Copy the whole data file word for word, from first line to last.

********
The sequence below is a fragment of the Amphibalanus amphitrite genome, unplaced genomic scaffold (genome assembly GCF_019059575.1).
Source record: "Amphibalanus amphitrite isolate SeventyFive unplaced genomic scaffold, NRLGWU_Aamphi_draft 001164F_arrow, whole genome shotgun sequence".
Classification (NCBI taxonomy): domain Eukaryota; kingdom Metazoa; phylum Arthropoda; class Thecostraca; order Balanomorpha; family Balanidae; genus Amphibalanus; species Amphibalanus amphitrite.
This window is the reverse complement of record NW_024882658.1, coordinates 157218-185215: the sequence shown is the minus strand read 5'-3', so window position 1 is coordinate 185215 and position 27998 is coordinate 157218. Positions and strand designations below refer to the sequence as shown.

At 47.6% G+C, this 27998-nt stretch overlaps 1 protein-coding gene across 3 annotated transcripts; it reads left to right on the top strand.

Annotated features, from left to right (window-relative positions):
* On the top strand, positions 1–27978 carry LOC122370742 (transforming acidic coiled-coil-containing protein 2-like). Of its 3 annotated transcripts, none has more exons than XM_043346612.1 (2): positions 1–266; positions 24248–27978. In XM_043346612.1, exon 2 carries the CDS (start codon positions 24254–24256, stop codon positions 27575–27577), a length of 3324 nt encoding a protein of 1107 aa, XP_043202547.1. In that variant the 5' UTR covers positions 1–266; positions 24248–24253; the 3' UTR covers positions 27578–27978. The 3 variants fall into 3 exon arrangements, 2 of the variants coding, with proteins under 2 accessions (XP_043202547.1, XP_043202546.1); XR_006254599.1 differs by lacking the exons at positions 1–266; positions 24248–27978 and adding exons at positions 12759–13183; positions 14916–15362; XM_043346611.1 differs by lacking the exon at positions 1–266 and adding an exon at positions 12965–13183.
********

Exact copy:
The sequence below is a fragment of the Amphibalanus amphitrite genome, unplaced genomic scaffold (genome assembly GCF_019059575.1).
Source record: "Amphibalanus amphitrite isolate SeventyFive unplaced genomic scaffold, NRLGWU_Aamphi_draft 001164F_arrow, whole genome shotgun sequence".
Classification (NCBI taxonomy): domain Eukaryota; kingdom Metazoa; phylum Arthropoda; class Thecostraca; order Balanomorpha; family Balanidae; genus Amphibalanus; species Amphibalanus amphitrite.
This window is the reverse complement of record NW_024882658.1, coordinates 157218-185215: the sequence shown is the minus strand read 5'-3', so window position 1 is coordinate 185215 and position 27998 is coordinate 157218. Positions and strand designations below refer to the sequence as shown.

At 47.6% G+C, this 27998-nt stretch overlaps 1 protein-coding gene across 3 annotated transcripts; it reads left to right on the top strand.

Annotated features, from left to right (window-relative positions):
* On the top strand, positions 1–27978 carry LOC122370742 (transforming acidic coiled-coil-containing protein 2-like). Of its 3 annotated transcripts, none has more exons than XM_043346612.1 (2): positions 1–266; positions 24248–27978. In XM_043346612.1, exon 2 carries the CDS (start codon positions 24254–24256, stop codon positions 27575–27577), a length of 3324 nt encoding a protein of 1107 aa, XP_043202547.1. In that variant the 5' UTR covers positions 1–266; positions 24248–24253; the 3' UTR covers positions 27578–27978. The 3 variants fall into 3 exon arrangements, 2 of the variants coding, with proteins under 2 accessions (XP_043202547.1, XP_043202546.1); XR_006254599.1 differs by lacking the exons at positions 1–266; positions 24248–27978 and adding exons at positions 12759–13183; positions 14916–15362; XM_043346611.1 differs by lacking the exon at positions 1–266 and adding an exon at positions 12965–13183.